January 29, 2014
Controversial Scientist Sues NASA For Not Investigating Alien Life
Brett Smith for redOrbit.com - Your Universe Online
Last week, NASA released images from its Mars rover Opportunity of a strange looking rock that was not in pictures taken weeks earlier of the same swath of Martian surface. The “sudden” appearance of the rock spurred speculation that the rock was in fact an alien life form.
Aimed at NASA and its administrator Charles Bolden, the lawsuit filed by Rhawn Joseph is calling for the space agency to "perform a public, scientific, and statutory duty which is to closely photograph and thoroughly scientifically examine and investigate a putative biological organism."
The images at the center of the lawsuit are from Opportunity's panoramic camera (Pancam): one from 3,528th Martian day, or sol, which was taken on Dec. 26, 2013, and one from Sol 3540, taken on Jan. 8, 2014. The rock is mostly white, with a portion that is deep red in color. Some have compared it to a smashed jelly donut. The images were taken on Murray Ridge, a section of the rim of Endeavour Crater where Opportunity is working on north-facing slopes during the rover's sixth Martian winter.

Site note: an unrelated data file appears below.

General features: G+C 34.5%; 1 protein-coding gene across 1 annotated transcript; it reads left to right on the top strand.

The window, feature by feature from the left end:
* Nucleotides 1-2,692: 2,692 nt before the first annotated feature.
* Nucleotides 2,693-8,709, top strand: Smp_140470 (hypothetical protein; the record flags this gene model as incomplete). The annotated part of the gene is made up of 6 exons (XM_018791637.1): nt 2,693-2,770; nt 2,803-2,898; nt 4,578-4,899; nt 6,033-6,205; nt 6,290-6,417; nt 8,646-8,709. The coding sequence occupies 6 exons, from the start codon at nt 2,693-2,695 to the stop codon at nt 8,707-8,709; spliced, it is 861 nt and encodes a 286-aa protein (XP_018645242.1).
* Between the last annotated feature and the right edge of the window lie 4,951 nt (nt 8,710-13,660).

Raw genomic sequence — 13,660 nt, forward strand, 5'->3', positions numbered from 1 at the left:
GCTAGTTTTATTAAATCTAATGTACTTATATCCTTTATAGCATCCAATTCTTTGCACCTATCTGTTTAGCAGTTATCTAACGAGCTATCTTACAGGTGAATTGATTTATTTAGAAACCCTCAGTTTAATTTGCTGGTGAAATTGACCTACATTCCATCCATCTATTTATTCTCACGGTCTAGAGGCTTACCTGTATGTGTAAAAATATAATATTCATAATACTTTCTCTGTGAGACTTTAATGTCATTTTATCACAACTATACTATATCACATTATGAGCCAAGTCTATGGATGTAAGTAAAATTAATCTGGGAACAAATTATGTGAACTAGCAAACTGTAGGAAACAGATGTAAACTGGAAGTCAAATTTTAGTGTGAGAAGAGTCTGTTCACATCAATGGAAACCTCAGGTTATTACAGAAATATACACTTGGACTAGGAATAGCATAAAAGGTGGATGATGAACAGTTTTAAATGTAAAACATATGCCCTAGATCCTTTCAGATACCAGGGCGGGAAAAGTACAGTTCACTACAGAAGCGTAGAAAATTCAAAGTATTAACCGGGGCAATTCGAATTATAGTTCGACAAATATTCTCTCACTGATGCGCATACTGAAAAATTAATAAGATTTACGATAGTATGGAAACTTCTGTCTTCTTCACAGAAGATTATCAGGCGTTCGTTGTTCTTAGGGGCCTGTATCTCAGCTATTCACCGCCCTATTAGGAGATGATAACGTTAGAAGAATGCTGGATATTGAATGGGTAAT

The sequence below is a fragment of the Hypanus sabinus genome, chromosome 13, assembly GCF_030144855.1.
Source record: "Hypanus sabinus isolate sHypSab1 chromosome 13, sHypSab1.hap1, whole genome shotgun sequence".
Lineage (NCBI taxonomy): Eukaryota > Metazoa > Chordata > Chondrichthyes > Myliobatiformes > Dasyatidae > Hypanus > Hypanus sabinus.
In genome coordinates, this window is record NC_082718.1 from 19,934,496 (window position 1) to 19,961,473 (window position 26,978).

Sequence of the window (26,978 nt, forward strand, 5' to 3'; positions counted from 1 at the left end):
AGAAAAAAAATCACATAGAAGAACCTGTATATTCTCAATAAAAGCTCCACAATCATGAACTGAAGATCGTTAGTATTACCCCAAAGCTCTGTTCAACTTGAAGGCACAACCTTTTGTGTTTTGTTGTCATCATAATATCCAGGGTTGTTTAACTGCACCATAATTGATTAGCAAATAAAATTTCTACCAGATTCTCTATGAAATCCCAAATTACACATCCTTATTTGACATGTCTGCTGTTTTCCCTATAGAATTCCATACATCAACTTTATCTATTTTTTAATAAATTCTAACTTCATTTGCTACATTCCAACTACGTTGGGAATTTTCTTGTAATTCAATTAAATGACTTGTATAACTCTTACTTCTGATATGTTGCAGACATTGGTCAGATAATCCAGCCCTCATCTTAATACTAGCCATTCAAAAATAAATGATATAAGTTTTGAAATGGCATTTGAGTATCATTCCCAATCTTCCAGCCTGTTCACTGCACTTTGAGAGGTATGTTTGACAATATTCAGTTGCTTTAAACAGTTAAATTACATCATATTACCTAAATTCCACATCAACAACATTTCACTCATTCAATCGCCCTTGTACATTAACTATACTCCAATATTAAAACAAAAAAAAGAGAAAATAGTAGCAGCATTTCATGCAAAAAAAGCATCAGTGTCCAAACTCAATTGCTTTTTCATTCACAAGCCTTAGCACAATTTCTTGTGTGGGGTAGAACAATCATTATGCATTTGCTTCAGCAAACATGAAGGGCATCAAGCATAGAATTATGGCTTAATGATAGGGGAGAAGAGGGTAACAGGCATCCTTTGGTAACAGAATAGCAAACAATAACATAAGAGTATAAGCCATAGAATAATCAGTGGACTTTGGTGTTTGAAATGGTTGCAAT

The lawsuit asserted that the "rock” is actually a living organism that grew until it became visible.
"(W)hen examined by Petitioner the same structure in miniature was clearly visible upon magnification and appears to have just germinated from spores,” the suit said. "The refusal to take close up photos from various angles, the refusal to take microscopicimages [sic] of the specimen, the refusal to release high resolution photos, is inexplicable, recklessly negligent, and bizarre.”
Joseph has contacted multiple NASA officials, but received no response, according to the lawsuit.
“Petitioner has specifically requested and has demanded in writing the following of NASA, NASA’s chief administrator Bolden, and NASA’s rover team: A) take 100 high resolution close-up infocus [sic] photos of the specimen identified in Sol 3540, at various angles, from all sides, and from above down into the "bowl" of the specimen, and under appropriate lighting conditions which minimize glare. B) Take a minimum of 24 microscopic in-focus images of the exterior, lip, walls, and interior of the specimen under appropriate lighting conditions. C) NASA, and the rover team must make public and supply Petitioner with all high resolution photos and images of that specimen as demanded in A and B,” the suit said.
Last week, a newly published study based on data collected from the Opportunity rover found that an ancient wet environment existed on Mars that was milder and older than the acidic and oxidizing conditions told by rocks the rover examined previously.
“These rocks are older than any we examined earlier in the mission, and they reveal more favorable conditions for microbial life than any evidence previously examined by investigations with Opportunity,” said study author Ray Arvidson, a professor at Washington University in St. Louis.